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  The Influence of Moderate Hypercapnia on Neural Activity in the Anesthetized Nonhuman Primate

Zappe, A.-C., Uludag, K., Oeltermann, A., Ugurbil, K., & Logothetis, N. (2008). The Influence of Moderate Hypercapnia on Neural Activity in the Anesthetized Nonhuman Primate. Cerebral Cortex, 18(11), 2666-2673. doi:10.1093/cercor/bhn023.

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Zappe, A-C1, 2, Author           
Uludag, K2, 3, Author           
Oeltermann, A2, 3, Author           
Ugurbil, K, Author
Logothetis, NK1, 2, Author           
Affiliations:
1Department Physiology of Cognitive Processes, Max Planck Institute for Biological Cybernetics, Max Planck Society, ou_1497798              
2Max Planck Institute for Biological Cybernetics, Max Planck Society, ou_1497794              
3Former Department MRZ, Max Planck Institute for Biological Cybernetics, Max Planck Society, Spemannstrasse 38, 72076 Tübingen, DE, ou_2528700              

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 Abstract: Hypercapnia is often used as vasodilatory challenge in clinical applications and
basic research. In functional magnetic resonance imaging (fMRI), elevated CO2
is applied to derive stimulus-induced changes in the cerebral rate of oxygen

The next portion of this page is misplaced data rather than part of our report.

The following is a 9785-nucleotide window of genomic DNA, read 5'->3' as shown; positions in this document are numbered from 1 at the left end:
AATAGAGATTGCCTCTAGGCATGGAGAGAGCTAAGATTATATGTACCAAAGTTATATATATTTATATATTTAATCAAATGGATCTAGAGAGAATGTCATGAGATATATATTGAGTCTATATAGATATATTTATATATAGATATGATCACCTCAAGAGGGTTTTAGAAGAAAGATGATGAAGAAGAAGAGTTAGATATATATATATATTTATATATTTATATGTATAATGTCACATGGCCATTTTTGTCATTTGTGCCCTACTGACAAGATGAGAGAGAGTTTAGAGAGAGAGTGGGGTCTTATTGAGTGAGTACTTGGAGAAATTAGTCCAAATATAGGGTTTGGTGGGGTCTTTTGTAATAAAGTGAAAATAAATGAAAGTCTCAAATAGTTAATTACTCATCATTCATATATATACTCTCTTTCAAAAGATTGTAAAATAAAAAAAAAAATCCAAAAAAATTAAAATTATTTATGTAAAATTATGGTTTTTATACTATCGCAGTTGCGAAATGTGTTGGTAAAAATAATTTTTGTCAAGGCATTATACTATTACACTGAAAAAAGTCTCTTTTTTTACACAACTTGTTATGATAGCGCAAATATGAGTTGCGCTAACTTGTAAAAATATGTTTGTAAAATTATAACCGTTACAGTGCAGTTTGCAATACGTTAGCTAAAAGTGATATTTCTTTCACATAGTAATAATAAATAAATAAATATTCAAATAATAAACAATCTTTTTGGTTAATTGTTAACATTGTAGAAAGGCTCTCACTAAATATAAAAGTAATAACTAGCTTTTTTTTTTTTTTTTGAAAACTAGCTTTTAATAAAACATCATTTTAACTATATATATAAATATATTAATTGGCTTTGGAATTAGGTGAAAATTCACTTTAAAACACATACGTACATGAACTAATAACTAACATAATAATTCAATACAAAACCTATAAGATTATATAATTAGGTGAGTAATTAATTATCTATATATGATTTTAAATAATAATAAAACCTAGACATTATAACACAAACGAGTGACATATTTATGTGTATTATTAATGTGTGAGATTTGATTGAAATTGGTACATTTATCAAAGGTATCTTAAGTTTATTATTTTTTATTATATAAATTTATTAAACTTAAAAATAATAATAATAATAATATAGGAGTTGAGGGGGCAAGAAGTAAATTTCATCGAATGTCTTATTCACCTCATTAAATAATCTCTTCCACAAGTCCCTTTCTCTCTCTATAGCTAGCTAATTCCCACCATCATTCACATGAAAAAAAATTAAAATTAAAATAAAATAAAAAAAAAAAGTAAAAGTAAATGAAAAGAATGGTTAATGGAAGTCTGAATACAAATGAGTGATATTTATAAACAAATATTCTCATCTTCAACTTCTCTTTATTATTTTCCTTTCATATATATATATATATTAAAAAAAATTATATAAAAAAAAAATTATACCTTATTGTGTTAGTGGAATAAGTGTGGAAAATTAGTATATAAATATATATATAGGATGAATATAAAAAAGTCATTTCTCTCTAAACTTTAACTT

consumption (CMRO2) by measuring cerebral blood flow (CBF) and bloodoxygenation-
level-dependent (BOLD) signal. Such methods, however, assume
that hypercapnia has no direct effect on CMRO2. In this study, we used
combined intracortical recordings and fMRI in the visual cortex of anesthetized
macaque monkeys to show that spontaneous neuronal activity is in fact
significantly reduced by moderate hypercapnia. As expected, measurement of
cerebral blood volume using an exogenous contrast agent and of BOLD signal
showed that both are increased during hypercapnia. In contrast to this,
spontaneous fluctuations of local field potentials in the beta and gamma
frequency range as well as multi-unit activity are reduced by ~15 during
inhalation of 6 CO2 (pCO2 = 56 mmHg). A strong tendency toward a reduction
of neuronal activity was also found at CO2 inhalation of 3 (pCO2 = 45 mmHg).
This suggests that CMRO2 might be reduced during hypercapnia and caution
must be exercised when hypercapnia is applied to calibrate the BOLD signal.

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 Dates: 2008-11
 Publication Status: Published in print
 Pages: -
 Publishing info: -
 Table of Contents: -
 Rev. Type: -
 Identifiers: DOI: 10.1093/cercor/bhn023
BibTex Citekey: 4956
 Degree: -

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Title: Cerebral Cortex
Source Genre: Journal
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Publ. Info: New York, NY : Oxford University Press
Pages: - Volume / Issue: 18 (11) Sequence Number: - Start / End Page: 2666 - 2673 Identifier: ISSN: 1047-3211
CoNE: https://pure.mpg.de/cone/journals/resource/954925592440